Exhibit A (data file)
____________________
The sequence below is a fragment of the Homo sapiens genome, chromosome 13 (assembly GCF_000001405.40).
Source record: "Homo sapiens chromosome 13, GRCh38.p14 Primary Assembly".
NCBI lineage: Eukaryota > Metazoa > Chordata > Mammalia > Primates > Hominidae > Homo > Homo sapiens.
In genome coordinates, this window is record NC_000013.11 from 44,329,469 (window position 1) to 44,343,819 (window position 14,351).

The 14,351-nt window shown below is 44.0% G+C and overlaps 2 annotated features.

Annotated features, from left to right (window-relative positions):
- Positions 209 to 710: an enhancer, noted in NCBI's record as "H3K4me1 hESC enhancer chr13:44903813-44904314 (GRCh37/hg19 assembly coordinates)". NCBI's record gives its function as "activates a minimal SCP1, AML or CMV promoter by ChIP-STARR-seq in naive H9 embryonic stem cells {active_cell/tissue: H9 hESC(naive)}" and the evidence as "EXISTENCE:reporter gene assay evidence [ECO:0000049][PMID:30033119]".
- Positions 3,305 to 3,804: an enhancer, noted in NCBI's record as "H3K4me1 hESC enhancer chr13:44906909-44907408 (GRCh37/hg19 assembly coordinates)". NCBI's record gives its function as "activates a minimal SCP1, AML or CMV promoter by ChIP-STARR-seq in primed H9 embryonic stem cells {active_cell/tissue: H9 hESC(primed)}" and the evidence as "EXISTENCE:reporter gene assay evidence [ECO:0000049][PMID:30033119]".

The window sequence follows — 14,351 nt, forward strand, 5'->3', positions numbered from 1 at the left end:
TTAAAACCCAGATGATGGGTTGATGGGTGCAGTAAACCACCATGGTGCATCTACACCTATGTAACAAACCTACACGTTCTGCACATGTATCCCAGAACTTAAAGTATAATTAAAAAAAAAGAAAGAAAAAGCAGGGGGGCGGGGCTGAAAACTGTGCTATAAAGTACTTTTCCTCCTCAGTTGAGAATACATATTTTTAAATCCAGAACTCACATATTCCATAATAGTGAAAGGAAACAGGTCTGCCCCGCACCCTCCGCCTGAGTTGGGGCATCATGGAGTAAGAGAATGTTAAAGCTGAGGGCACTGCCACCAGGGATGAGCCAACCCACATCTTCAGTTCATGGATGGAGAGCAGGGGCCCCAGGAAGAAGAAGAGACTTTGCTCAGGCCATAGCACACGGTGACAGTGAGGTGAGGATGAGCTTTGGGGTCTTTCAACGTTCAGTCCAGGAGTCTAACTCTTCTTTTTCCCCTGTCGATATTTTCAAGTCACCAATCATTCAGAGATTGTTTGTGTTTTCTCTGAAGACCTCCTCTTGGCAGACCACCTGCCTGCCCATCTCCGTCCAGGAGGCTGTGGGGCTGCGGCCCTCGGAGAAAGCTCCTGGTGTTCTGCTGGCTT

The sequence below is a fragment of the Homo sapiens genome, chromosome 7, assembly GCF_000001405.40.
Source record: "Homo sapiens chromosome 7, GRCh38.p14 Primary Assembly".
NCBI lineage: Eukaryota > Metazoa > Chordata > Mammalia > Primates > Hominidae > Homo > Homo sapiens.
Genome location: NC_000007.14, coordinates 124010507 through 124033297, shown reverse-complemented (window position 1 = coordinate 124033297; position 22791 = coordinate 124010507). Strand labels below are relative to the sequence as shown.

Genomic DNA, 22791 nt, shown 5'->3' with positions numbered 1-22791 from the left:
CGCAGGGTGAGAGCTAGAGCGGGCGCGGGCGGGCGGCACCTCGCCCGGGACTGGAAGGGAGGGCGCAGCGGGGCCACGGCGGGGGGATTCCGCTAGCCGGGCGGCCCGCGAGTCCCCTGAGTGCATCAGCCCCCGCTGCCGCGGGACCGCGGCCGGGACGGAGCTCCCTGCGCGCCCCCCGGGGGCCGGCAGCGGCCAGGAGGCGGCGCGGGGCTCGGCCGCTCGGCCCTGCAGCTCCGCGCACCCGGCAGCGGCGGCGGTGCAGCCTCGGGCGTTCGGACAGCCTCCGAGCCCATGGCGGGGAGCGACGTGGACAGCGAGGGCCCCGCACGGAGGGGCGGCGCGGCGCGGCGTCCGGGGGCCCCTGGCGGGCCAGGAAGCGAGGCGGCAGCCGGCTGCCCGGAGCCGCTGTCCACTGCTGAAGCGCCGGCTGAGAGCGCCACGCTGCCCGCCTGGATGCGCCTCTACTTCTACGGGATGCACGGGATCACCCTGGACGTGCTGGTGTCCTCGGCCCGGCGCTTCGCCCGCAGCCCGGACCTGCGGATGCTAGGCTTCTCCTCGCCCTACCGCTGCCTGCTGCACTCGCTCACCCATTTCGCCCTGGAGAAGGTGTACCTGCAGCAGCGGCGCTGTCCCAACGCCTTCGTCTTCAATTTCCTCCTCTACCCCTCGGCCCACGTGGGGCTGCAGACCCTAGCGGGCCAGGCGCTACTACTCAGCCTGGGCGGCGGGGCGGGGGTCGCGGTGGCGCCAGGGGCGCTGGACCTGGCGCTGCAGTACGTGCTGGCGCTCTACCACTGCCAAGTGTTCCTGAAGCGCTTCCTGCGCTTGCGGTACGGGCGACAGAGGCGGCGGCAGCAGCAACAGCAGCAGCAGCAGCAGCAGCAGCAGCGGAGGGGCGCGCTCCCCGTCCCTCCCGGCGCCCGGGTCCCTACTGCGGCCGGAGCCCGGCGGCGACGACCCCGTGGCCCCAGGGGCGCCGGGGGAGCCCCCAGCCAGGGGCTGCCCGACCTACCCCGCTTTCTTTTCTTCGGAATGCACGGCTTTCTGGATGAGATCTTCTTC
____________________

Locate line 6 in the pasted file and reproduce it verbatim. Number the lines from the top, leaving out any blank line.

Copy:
Annotated features, from left to right (window-relative positions):